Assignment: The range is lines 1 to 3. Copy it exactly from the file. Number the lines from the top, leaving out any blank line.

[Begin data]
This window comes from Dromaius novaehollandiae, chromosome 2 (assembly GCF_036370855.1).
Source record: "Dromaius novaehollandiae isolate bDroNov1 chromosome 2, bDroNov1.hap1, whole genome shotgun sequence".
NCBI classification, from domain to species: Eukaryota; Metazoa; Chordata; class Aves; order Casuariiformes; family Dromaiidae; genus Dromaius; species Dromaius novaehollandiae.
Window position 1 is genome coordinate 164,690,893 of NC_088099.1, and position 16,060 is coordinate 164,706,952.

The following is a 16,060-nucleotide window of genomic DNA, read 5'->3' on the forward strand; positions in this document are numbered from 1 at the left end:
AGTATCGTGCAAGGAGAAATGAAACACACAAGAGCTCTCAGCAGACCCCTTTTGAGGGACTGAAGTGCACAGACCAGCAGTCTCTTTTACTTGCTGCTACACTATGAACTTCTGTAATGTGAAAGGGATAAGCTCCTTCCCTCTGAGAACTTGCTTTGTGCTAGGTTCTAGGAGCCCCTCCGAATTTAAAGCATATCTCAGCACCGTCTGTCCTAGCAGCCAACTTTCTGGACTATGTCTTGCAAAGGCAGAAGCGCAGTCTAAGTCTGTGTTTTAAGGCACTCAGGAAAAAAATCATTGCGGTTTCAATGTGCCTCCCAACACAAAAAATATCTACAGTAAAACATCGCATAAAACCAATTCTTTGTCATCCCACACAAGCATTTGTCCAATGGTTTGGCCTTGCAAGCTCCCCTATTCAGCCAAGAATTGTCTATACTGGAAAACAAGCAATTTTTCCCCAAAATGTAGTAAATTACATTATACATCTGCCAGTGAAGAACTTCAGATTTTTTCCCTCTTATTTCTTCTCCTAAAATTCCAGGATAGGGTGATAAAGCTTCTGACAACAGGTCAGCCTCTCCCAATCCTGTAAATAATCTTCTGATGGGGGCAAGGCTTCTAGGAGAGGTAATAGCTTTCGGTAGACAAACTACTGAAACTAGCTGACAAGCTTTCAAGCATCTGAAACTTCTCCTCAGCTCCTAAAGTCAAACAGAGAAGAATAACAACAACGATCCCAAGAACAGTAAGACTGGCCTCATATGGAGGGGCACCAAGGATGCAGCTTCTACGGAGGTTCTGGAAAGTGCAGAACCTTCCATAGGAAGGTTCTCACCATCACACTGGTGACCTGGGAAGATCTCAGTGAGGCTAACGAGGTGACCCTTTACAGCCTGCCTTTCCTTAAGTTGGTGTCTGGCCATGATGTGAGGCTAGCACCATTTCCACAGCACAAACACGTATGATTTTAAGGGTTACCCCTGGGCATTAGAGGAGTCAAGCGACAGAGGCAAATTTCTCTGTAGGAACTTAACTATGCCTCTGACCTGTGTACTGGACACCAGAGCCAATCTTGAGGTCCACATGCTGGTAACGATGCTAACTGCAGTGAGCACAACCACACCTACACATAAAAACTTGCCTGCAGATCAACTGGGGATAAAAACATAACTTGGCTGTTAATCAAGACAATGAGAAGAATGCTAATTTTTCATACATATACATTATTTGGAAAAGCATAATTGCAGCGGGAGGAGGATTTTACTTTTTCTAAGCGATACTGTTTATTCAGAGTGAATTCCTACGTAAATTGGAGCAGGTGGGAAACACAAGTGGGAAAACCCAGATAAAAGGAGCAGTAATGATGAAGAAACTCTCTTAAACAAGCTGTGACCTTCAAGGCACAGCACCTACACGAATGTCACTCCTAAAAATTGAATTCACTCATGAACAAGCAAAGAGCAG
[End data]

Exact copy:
This window comes from Dromaius novaehollandiae, chromosome 2 (assembly GCF_036370855.1).
Source record: "Dromaius novaehollandiae isolate bDroNov1 chromosome 2, bDroNov1.hap1, whole genome shotgun sequence".
NCBI classification, from domain to species: Eukaryota; Metazoa; Chordata; class Aves; order Casuariiformes; family Dromaiidae; genus Dromaius; species Dromaius novaehollandiae.